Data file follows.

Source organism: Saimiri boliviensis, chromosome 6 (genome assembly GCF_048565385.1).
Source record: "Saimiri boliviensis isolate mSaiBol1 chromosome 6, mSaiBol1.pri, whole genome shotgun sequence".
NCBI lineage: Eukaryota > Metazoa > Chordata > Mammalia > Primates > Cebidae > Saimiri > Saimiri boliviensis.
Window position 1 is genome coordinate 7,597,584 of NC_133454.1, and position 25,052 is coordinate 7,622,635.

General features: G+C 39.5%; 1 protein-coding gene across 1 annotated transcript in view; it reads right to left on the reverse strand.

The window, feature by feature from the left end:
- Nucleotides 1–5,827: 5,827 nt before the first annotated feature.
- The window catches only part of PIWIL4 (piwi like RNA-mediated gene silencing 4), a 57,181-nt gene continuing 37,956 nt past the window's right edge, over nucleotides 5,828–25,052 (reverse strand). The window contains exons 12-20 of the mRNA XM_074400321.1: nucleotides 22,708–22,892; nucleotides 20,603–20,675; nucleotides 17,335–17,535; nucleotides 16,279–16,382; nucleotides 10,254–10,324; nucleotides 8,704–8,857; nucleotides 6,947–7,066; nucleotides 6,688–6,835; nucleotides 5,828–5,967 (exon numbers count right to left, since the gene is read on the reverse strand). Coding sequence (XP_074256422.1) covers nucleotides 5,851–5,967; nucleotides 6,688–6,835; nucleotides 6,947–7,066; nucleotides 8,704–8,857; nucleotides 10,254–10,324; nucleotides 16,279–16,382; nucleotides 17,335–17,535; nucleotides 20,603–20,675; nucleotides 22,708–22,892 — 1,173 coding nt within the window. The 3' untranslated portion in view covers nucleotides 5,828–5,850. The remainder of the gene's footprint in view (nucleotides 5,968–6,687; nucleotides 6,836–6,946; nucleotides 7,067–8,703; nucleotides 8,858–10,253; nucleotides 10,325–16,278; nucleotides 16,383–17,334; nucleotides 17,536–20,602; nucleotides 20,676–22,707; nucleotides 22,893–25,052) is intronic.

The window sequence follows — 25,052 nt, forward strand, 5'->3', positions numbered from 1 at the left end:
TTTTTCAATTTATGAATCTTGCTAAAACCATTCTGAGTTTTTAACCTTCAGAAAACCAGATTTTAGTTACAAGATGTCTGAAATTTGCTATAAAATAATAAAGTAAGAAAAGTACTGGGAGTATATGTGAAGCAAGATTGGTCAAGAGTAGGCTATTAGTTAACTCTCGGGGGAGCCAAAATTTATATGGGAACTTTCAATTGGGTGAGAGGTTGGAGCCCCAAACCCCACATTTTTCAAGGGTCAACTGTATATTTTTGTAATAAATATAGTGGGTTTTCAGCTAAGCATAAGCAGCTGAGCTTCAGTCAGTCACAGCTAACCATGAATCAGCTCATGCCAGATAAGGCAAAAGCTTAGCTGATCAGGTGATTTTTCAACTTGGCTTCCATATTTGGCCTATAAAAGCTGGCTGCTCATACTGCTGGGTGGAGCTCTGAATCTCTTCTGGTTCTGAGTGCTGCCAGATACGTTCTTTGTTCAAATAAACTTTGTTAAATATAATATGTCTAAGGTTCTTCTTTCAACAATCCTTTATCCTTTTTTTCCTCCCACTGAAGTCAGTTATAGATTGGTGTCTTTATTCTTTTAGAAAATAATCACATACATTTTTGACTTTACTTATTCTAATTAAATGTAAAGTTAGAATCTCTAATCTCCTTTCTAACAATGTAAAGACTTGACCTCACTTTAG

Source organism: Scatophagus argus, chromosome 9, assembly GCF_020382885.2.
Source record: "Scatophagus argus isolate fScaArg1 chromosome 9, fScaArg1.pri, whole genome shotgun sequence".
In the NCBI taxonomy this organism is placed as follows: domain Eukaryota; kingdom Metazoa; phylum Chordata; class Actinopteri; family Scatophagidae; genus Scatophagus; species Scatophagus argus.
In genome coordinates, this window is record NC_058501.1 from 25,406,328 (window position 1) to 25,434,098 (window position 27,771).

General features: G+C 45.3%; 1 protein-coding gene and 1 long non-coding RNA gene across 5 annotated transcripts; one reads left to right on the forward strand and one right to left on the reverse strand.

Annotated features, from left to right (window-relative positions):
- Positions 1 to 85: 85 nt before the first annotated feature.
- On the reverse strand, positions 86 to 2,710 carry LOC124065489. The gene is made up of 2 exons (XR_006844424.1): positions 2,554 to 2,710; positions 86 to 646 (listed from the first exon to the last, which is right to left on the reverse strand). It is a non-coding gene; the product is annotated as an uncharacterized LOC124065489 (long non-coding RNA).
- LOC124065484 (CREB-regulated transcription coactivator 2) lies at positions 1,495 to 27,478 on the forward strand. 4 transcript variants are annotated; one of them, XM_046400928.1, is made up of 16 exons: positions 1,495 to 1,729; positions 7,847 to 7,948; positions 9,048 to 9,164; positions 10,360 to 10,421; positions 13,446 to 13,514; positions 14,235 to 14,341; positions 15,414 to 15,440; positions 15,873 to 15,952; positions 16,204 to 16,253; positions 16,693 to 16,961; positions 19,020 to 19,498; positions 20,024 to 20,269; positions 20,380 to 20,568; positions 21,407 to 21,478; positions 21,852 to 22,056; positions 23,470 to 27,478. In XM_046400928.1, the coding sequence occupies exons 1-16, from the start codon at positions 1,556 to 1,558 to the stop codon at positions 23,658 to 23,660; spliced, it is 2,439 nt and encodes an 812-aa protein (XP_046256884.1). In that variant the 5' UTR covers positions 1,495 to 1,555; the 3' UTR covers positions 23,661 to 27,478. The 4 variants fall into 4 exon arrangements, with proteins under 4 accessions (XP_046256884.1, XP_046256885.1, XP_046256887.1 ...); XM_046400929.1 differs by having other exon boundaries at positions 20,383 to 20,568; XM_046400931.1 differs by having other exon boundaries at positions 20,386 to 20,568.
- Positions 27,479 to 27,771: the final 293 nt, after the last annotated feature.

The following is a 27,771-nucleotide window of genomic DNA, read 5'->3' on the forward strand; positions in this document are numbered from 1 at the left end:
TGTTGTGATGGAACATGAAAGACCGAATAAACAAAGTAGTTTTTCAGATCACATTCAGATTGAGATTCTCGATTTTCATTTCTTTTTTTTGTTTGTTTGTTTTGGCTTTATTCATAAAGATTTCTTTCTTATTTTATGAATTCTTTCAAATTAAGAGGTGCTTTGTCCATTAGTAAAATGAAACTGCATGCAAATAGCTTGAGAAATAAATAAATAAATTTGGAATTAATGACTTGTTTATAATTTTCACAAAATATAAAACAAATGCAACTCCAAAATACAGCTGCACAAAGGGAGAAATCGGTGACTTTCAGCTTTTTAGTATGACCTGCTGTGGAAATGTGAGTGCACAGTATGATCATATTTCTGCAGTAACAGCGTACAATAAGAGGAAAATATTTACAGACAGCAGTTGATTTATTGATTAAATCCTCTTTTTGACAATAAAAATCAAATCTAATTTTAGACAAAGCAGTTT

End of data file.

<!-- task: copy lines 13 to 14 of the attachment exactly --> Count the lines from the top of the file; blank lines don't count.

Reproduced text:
In the NCBI taxonomy this organism is placed as follows: domain Eukaryota; kingdom Metazoa; phylum Chordata; class Actinopteri; family Scatophagidae; genus Scatophagus; species Scatophagus argus.
In genome coordinates, this window is record NC_058501.1 from 25,406,328 (window position 1) to 25,434,098 (window position 27,771).